- IDs and Passports
- Cash and all important valuables
- Prescription medications
- Changing gear and at least 1 diaper per hour you're in the air
- Inflatable pillow and wrap that can be used as a blanket
- Low-sugar, pre-wrapped snacks: pretzels, crackers, nuts, string cheese, and granola bars
- Gum & hard candy for ears during departure and landing
- Favorite Toy or must have kid item
- Change of clothes and/or beach gear
- Smartphone, Tablet and chargers
- Back-up battery supply
- Kid size earphones
- Crayons, book or card games for back up
- First aid - bandaides, pain reliever, benadryl, antacid
- Zip loc and plastic bags
*Some parents may consider using benadryl to help kids sleep on the plane but be sure to speak to your pediatrician first regarding advice and dose.
The Big Day...
Arrive Refreshed - Who needs the stress of rushing to the airport to catch a flight? Start your vacation a day early and book yourself a night at an airport hotel. This is a huge sanity saver for early morning flights. Many airport hotels offer packages that include parking and sometimes a free breakfast. Just grab a waffle and jump on the free airport shuttle bus to the terminal- Easy Peasy.
Leave PLENTY of Time - This sounds like a no-brainer but it is probably the most important piece of information listed here. Nobody likes waiting around at the airport but every trip is like Forrest Gump's box of chocolates..."you never know what you're going to get". Airplanes wait for no one. The general rule of thumb is for passengers to be checked in at the airport 1 hour prior to domestic flights and 2 hours for international flights. With babies and young children (as well as some teens!), parents should add an additional hour to these times. During high-peak holiday travel times like Thanksgiving, Christmas and spring break weeks, consider adding 2 hours to these times. I know, we hear your exasperated sighes, but it's far better to be killing extra time than missing your flight and being disappointed and paying the penalties.
Flying Fashionistas - Dressing for travel is not about making a fashion statement. It's all about being practical and comfortable for both parents and kids. Forget shoes with laces or high heels. Leave valuable jewlery in a safe at home. If you don't have TSA Pre Check you'll be going through a metal detector so don't wear big belt buckles and lots of bangles. You'll want lots of different layers of clothing because airplane temperatures are never predictable. Dress kids in bright clothing, similar colors if possible. This will help parents pick them out in a crowded airport. Also be sure to snap a quick "off on vacation" pic of your kids before you leave for the airport that morning. Hopefully it will be a fun memory shot but should you become separate at any point during your travels, that picture could help reunite everyone.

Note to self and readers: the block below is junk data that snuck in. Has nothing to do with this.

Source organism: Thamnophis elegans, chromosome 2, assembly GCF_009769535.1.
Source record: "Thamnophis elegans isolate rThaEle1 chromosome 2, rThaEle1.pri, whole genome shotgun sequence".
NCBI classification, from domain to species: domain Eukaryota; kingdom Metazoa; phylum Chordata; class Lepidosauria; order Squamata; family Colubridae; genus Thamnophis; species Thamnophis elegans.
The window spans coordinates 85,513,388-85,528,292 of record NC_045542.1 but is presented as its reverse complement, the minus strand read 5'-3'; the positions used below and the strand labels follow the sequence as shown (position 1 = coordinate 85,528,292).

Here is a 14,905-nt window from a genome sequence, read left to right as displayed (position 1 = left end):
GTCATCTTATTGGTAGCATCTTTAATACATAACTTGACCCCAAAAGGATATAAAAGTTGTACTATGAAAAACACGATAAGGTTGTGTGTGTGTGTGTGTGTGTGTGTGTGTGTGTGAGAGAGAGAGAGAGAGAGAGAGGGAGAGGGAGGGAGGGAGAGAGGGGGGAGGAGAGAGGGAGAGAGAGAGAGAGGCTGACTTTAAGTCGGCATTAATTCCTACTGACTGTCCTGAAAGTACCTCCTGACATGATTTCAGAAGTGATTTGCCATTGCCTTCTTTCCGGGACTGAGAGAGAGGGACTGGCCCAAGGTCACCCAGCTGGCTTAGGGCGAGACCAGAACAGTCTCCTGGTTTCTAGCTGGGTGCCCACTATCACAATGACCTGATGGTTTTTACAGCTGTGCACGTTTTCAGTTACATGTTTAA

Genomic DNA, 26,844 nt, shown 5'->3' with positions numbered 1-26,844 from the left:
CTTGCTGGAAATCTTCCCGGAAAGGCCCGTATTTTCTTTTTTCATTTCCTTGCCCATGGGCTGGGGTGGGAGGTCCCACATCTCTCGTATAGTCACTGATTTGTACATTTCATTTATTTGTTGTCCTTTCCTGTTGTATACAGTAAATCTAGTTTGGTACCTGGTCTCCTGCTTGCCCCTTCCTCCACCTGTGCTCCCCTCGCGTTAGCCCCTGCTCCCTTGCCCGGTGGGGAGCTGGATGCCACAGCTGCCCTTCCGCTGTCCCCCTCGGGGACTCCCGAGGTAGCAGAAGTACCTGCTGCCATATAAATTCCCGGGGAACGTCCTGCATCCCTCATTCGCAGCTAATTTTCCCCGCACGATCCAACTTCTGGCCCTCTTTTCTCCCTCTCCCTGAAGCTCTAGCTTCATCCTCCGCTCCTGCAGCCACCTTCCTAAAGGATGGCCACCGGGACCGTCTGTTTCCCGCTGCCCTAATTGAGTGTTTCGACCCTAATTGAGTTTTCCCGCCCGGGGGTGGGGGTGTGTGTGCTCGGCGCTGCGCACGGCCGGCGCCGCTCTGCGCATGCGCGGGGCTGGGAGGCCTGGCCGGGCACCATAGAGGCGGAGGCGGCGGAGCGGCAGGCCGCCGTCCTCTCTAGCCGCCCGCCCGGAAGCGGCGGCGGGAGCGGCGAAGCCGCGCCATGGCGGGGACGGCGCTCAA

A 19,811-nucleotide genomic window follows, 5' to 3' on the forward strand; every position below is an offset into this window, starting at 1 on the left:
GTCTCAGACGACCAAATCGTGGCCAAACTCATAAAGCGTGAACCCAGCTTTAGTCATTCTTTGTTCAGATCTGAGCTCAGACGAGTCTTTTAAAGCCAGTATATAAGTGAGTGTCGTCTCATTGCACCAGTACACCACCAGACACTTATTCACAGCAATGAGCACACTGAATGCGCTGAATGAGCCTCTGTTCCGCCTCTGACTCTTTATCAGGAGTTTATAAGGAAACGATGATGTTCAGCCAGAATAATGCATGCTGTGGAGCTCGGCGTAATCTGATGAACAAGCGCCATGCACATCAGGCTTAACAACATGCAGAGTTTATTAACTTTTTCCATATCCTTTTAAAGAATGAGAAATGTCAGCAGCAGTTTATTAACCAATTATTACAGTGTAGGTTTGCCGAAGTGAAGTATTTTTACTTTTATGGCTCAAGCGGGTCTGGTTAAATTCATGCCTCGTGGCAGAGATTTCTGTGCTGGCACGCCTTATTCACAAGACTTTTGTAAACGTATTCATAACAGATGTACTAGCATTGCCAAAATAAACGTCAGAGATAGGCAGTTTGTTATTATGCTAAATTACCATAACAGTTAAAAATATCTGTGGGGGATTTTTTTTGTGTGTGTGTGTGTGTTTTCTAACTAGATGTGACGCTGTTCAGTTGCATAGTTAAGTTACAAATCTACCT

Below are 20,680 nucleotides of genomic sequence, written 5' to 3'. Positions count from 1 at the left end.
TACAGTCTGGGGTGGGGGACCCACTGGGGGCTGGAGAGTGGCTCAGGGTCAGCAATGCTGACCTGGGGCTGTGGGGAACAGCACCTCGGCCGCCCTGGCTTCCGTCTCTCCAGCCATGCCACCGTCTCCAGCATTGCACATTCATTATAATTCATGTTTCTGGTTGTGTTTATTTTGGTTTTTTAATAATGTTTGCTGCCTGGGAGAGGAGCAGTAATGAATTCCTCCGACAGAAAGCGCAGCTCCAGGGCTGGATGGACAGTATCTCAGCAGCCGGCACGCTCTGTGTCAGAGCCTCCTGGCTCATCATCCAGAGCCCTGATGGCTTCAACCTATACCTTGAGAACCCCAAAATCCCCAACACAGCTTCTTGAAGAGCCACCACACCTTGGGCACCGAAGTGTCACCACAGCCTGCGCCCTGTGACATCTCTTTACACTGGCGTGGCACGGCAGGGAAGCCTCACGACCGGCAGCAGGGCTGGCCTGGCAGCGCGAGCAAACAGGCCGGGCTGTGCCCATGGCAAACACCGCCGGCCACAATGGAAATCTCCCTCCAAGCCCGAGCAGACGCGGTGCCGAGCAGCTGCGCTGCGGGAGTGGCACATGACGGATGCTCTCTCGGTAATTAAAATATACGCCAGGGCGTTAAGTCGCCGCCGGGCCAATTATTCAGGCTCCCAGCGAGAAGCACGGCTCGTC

Stroller swap - A stroller might be useful, even for older kids, to ease your way through the airport. Depending on your itinerary you may need a stroller too. Consider swapping your big everyday stroller for a cheap, quick collapse umbrella stroller. This will not only be easier but it won't break your heart or pocketbook should it get lost or damaged in baggage claim. If your little one is "a runner" you may want to consider a safety harness. I appreciate many parents have strong opinions about this but when it comes to getting thru the airport and all it's crowds, it's all about safety and sanity.
Get On board Water and Food after Security - Whether you load up with collapsable containers at airport water fountains or buy your family's favorite drinks at airport venues, take fluids on board with you. If for any reason you're stuck on a runaway the flight crew will not be serving and you won't want the kids pitching a fit. In addition, drinking fluids can help ease ear popping for little ones - so the kids will need fluids before inflight service begins.
If you find yourself on a LONG flight, remember airline meal choices may not be tasty but they will be costly. Better healtier choices may be found in the airport so you may want to plan an onboard picnic.
Once On Board -
Your Job - Even though you may be on vacation, you can never take a vacation from parenting. Don't expect you'll be able tor relax once you get on the plane. If it happens, consider it a bonus. Remember it is your job to keep your children engaged and happy during the flight. You may not like it but it's your job to be the seat kicker police. Other passengers will be far more tolerant of a crying child if a parent is doing their best to calm the situation.
Your New BFF - Recongnize and ingratiate yourself to the flight crew. They are there to help, assist and support you. Be kind, recognize their hard work and be thoughtful. If you have any issues with fellow passengers, call the flight attendants and let them handle the situation.
So now...you've done your very best. You've done all that you can possibly do. You have surived the airport marathon, crossed the finish line and made it on board.
One last Piece of Advice...
You may be official on vacation at this point but remember you'll need to do all this again on the way home. Don't forget to check in 24 hours prior to return for flights and getting back to the airport with plenty of time to spare. Again, if you're in a foreign country or an unfamiliar airport give your family a bit more extra time.